It has been established that some interspecific hybrids among ducks and geese (Anatidae) strongly resemble one parent or even another species altogether, thus causing problems in field-identification. An extreme case in Britain is the hybrid Pochard Aythya ferina x Tufted Duck Aythya fuligula which can be very difficult to distinguish in the field from the American Lesser Scaup Aythya affinis (Perrins 1961). An example of a hybrid which resemblies one parent is the so-called Paget’s Pochard, the offspring of Pochard x Ferruginous Duck Aythya nyroca, which, in certain plumages (eclipse and transitional males), is virtually indistinguishable from the Ferruginous Duck except on bill characters (Gillham, Harrison and Harrison 1966). Other instances of this kind are provided by the progeny of (Northern) Shoveler Anas clypeata x Teal Anas crecca and (Eurasian) Wigeon Anas pemlope x Northern Shoveler (Harrison 1953, 1959), in which the bimaculated face-patterns can strongly resemble those of the Baikal Teal Anas for mosa. Recently, a comparable phenomenon has been recognised in an intergeneric hybrid among geese, for the Grey Lag Goose Anser anser x Canada Goose Branta canadensis can produce offspring resembling the blue phase of the Lesser Snow Goose Anser c. caerukscens (Harrison and Harrison 1966). Our purpose now is to point out yet another example of a hybrid between two species which resembles a third species to such an extent that misidentification could easily occur in the field. In recent years Eurasian Wigeon have been hybridising with South American Chiloe Wigeon Anas sibilatrix in St. James’s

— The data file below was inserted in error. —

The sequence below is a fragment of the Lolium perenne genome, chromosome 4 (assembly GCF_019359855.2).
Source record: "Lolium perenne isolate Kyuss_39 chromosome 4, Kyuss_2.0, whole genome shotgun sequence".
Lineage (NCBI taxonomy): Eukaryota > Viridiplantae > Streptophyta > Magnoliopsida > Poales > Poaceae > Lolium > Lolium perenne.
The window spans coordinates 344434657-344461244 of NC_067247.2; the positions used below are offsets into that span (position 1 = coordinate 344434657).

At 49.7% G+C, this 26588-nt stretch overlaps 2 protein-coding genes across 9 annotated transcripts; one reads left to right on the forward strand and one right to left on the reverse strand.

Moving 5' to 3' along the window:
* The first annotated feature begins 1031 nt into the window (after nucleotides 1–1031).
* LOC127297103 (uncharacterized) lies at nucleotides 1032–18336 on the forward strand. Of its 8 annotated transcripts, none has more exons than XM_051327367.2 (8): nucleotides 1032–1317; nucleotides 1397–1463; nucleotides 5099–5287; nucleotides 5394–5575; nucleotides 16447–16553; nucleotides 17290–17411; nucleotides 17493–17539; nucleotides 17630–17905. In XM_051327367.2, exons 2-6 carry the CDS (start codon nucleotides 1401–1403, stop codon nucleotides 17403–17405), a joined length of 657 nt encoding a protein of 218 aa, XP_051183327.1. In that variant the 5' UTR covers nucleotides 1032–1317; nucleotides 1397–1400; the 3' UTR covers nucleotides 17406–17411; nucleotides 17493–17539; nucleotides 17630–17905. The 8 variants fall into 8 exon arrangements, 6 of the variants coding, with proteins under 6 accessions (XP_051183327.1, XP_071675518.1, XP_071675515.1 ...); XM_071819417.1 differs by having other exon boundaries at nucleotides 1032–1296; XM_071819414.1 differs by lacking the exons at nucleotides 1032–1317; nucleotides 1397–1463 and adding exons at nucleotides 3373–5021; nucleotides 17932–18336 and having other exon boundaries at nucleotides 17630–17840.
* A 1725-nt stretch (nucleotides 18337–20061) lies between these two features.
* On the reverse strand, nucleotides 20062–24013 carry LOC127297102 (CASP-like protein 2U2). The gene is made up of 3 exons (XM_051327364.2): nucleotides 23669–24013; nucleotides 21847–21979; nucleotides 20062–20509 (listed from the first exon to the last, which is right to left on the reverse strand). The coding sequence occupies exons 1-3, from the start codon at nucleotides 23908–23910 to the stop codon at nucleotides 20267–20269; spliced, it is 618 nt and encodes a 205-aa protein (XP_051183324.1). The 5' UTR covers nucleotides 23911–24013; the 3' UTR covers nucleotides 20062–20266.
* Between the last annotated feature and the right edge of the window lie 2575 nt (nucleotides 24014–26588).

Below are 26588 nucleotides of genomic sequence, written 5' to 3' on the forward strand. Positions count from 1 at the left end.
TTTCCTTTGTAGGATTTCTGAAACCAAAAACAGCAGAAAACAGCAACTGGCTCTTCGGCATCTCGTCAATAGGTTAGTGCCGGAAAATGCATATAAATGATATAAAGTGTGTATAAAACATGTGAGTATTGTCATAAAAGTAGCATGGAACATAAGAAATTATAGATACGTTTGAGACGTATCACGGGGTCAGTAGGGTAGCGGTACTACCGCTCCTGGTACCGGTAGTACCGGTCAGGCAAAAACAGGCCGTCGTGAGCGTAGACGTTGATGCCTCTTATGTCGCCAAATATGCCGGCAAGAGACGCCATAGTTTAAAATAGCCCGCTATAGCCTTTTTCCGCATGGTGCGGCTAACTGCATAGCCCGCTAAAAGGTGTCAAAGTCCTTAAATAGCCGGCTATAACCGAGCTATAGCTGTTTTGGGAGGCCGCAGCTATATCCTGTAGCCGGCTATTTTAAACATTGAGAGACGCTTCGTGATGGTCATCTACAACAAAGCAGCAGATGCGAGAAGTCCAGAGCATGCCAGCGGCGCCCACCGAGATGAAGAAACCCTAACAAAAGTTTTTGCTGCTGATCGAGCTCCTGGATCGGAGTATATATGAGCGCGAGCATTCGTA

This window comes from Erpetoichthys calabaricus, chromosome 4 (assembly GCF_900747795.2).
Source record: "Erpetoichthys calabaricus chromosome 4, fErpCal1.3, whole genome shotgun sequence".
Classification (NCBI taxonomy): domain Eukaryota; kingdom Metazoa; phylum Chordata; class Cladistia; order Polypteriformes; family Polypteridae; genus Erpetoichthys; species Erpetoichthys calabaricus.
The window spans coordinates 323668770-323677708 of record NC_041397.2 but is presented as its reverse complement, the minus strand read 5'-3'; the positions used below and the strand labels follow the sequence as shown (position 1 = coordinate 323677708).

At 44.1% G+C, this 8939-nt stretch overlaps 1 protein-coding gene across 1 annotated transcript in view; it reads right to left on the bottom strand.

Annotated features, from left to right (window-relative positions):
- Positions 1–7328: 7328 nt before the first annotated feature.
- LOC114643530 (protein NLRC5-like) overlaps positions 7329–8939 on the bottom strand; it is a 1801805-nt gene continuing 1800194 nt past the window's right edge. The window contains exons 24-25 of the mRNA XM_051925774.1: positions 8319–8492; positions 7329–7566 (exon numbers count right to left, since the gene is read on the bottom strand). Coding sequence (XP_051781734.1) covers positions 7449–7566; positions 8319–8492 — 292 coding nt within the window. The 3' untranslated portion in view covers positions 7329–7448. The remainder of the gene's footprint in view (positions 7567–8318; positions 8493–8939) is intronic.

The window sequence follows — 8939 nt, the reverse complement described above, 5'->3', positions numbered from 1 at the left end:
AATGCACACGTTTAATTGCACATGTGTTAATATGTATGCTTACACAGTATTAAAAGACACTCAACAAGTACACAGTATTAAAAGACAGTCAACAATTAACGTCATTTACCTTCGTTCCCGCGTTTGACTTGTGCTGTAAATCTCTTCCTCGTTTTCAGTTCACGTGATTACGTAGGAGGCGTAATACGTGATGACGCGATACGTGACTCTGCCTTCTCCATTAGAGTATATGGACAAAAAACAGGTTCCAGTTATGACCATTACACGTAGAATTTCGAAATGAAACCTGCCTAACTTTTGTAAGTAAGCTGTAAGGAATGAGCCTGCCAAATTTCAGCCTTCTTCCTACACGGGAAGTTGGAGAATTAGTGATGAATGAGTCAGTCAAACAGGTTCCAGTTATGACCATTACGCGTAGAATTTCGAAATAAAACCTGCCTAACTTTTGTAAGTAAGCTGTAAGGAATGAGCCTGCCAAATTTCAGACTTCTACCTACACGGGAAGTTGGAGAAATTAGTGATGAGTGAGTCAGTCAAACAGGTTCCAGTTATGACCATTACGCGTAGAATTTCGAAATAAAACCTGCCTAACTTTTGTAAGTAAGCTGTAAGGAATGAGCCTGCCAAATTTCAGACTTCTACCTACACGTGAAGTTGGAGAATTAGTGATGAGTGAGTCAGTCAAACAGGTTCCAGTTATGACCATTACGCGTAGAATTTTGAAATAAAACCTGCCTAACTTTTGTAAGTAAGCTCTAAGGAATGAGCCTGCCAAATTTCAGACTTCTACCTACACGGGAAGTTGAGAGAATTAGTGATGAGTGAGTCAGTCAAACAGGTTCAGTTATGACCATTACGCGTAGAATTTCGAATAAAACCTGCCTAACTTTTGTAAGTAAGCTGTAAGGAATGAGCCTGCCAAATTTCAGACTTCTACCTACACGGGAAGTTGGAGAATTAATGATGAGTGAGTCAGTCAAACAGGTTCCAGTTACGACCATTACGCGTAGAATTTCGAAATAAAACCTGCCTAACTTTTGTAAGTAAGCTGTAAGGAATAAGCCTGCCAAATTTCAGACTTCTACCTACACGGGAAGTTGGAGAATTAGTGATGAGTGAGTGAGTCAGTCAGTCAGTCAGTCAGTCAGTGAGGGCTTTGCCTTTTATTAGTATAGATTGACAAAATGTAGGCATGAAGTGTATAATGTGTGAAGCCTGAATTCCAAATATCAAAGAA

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British Birds – how it works
BB 2000 Ltd, the company that owns and publishes British Birds, is run by a board of directors, all of whom are volunteers. The company employs two full time staff – Roger Riddington is the journal’s editor while Hazel Jenner manages subscriptions and administration – and three part-time design/editorial staff.
The company is wholly owned by The British Birds Charitable Trust (BBCT, registered charity no. 1089422). Neither the company directors nor the trustees are paid for their services, providing their time and enthusiasm because they passionately believe in the value of BB. The Company is managed with a view to making a small profit which can be donated to the Trust to help fund its charitable work.
Over the past six years, this, combined with donations from other sources, has enabled the Trust to give almost £40,000 support to a variety of conservation and educational projects ranging from rat eradication on seabird islands to the study of cuckoo migration, as well as assisting young birders develop their interest.
A full list of projects is given here. The Trust is seeking to expand its charitable endeavours and would welcome donations from like-minded organisations and individuals.